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Medicaid Expansion poll doesn’t ask the right questions and shows bias

Bad survey equals inaccurate representation of NH voters
Bad survey equals inaccurate representation of NH voters
7reasons.org

As reported today by WMUR (questionable why they would even report this poll), New England College conducted a telephone poll regarding Medicaid Expansion in New Hampshire recently. If you look at the polling questions, they aren’t exactly wording the questions in a way that truly describes Obamacare’s Medicaid Expansion. Because the wording of the questions weren't exactly honest, it shows bias as well.

Here is the first question:

Among the issues being debated at the state capital in Concord includes the expansion of health insurance for low‐income families through Medicaid. Do you think the state of New Hampshire should increase the eligibility for Medicaid to families with incomes up to $32,000 per year?

Of course, this question neglects to identify the Medicaid Expansion as being Obamacare. According to UNH polls, the majority of Granite Staters disapprove of Obamacare and always have. It also neglects to add that the majority of people who would be eligible already pay for their own health insurance and that they’d be turned into dependents of the government (aka taxpayers) whereas currently they are independent of the government. It would be truly interesting to see responses to both of these questions.

Another question from the poll:

The Governor and a bipartisan group of state senators are supporting a plan to extend private insurance to low‐income NH residents, without passing the costs of coverage on to businesses. The costs will be covered by federal funds. Up to 50,000 NH citizens will be able to access medical coverage through this plan, which will be debated in March.

Do you favor adoption of this bi‐partisan effort to extend medical insurance coverage to low income NH citizens without increasing the cost to NH businesses?

Again this question neglects to mention the people who already pay for their own private health insurance. It also pushes the false premise that New Hampshire citizens don’t already have access to medical coverage – they do. The question also doesn’t mention that the federal funds are only provided for three years and that no legislator has come up with a plan on how to pay for it when the federal funds begin to dry up. Of course, the question doesn’t bother asking if people believe that once the federal funds dry up does anyone really think politicians will end the program as the bill calls for. What is also doesn’t mention is that New Hampshire taxpayers are the people who are paying for this program (anyone who pays federal taxes). The cost of Obamacare’s Medicaid Expansion is through federal funds paid for by federal income taxpayers.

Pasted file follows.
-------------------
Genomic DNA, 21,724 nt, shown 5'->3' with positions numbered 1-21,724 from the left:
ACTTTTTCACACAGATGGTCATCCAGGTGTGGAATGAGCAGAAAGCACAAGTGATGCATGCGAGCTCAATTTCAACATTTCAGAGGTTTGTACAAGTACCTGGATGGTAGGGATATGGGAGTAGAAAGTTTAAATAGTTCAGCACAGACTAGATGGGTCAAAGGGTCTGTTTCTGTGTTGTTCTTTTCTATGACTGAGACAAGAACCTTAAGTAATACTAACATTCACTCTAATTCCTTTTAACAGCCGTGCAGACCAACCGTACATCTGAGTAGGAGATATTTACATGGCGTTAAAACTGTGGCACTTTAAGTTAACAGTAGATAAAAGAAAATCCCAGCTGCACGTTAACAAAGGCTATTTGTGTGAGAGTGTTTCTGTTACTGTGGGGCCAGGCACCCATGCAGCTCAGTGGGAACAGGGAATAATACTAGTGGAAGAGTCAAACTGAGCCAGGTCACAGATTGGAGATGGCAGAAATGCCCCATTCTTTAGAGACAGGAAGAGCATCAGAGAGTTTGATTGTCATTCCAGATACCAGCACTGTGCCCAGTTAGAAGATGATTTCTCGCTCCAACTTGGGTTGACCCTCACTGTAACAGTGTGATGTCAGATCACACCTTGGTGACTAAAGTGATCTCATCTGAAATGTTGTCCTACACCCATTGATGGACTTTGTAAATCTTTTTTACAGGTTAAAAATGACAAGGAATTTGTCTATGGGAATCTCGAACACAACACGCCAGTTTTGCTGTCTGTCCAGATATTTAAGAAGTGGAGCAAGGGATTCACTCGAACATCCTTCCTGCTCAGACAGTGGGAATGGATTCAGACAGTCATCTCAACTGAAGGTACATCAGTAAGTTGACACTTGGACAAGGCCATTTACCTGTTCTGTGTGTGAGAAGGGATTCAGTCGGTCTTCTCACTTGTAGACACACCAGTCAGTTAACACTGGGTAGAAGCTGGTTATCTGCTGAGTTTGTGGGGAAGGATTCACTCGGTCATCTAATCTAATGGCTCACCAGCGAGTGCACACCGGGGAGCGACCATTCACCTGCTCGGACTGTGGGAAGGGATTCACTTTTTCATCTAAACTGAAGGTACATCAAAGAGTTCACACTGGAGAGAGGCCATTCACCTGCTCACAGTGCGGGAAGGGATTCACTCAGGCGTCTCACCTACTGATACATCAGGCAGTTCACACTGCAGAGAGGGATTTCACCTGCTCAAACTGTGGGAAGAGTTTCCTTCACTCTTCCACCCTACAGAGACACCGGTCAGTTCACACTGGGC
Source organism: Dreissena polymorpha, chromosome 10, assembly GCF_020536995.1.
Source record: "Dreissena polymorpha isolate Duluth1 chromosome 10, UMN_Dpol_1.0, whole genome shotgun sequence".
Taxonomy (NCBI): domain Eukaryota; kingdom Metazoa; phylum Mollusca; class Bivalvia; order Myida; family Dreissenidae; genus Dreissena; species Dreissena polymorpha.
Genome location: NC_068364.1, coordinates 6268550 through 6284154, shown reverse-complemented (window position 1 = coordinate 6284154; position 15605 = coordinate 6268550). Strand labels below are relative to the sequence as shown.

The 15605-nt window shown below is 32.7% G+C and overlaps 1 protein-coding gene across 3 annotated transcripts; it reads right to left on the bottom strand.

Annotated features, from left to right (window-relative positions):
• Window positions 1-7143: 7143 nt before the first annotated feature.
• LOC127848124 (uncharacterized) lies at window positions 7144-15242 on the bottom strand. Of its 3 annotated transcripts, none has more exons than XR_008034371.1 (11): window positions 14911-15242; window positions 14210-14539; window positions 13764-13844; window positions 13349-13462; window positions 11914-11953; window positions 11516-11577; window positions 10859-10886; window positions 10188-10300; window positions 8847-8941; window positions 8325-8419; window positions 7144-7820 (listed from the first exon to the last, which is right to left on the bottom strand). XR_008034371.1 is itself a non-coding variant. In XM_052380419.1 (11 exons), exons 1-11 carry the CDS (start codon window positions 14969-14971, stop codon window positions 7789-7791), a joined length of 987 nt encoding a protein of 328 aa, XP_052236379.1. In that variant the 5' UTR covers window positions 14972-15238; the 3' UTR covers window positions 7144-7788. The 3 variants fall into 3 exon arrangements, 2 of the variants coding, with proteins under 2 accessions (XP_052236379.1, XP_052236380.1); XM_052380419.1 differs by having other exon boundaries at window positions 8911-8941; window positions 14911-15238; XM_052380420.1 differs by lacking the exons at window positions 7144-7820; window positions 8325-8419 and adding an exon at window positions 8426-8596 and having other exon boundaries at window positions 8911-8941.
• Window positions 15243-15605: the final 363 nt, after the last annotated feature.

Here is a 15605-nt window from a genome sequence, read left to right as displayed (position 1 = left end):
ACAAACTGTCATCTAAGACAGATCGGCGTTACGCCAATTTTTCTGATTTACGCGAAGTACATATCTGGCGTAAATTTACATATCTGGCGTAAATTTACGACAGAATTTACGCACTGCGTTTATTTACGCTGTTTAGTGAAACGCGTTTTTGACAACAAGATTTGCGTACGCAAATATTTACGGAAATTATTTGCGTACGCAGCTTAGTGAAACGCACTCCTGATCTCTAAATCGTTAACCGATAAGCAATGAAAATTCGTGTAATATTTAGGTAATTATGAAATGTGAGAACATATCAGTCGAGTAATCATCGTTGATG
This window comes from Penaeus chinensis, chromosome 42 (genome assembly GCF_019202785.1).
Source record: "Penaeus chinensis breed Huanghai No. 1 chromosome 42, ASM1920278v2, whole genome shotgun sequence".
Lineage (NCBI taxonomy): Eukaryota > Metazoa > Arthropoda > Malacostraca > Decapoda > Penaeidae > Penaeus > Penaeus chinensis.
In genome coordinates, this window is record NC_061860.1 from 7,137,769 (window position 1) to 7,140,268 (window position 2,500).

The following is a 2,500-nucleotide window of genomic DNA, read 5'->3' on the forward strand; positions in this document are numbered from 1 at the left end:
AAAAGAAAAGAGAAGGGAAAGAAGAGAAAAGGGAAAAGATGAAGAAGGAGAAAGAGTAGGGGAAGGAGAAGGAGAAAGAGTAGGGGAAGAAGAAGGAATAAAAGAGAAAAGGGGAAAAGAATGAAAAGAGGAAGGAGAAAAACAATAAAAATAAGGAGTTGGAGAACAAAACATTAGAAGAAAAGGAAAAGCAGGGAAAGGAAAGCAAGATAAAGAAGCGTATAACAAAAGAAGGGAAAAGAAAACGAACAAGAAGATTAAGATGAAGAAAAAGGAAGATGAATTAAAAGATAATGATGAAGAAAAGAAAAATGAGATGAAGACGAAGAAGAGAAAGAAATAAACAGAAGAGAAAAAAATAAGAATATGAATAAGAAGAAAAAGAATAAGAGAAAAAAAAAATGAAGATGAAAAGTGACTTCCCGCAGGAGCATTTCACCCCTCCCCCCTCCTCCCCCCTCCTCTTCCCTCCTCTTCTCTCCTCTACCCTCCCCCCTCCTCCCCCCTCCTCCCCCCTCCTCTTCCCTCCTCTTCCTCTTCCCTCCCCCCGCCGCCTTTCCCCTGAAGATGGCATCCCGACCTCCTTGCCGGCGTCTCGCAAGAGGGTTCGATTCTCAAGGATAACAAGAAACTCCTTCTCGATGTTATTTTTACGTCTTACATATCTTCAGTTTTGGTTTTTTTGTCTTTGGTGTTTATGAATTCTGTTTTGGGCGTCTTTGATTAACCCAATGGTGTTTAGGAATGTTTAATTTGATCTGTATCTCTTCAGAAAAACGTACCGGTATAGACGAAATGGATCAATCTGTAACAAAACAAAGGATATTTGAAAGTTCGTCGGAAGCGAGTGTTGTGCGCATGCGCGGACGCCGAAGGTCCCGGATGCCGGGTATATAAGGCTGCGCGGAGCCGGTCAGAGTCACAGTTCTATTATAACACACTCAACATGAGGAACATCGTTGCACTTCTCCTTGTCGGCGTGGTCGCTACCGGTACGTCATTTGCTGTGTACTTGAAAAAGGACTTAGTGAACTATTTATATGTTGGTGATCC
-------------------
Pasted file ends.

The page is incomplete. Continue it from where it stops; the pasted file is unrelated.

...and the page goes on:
The breakdown of registered voters isn’t available in the survey that was posted. It neglects to include if the voters were randomly selected from across the state; the numbers of Democrats, Unenrolled and Republicans; the age ranges or even the gender ratios. This author has contacted Dr. Tafoya, Director of the Poll (of Reading, MA – apparently a progressive due to his Twitter handle @progressiveman) at New England College to get this information but as of publishing time there has been no response to these questions. When a response is received, this article will be updated.

This is another poll that serves no purpose because it doesn’t ask the questions in a way the voters understand the true depth of the issue. Of course people want to help those less fortunate but this poll never explains that Granite Staters already spend $1.4 billion per year to indeed help those less fortunate through the existing Medicaid program. It appears Dr. Tafoya knew the poll would generate specific answers to his questions as asked – which shows bias. He didn’t ask the right questions nor did he fully explain what Obamacare’s Medicaid Expansion entails. If a pollster wants accurate results, they should be asking accurate questions.

UPDATE: Makeup of voters below after an inquiry. It still doesn't change the questions but at least they were polling voters from across the state.

Questions:
#1 - Were voters selected randomly from across the state?
Yes. Our lists include registered voters from the whole state.

#2 - What is the makeup of the Registered voters - Democrats, Independents and Republicans?

Democrat 223 29%
Republican 217 28%
Unenrolled 319 41%
Another Party 5 1%
Unsure 10 1%
Total 774 100%

#3 - What are the age ranges of those surveyed?
We did not ask about age in this particular poll.

#4 - What are the female to male ratios?
53% women 47% men for the poll.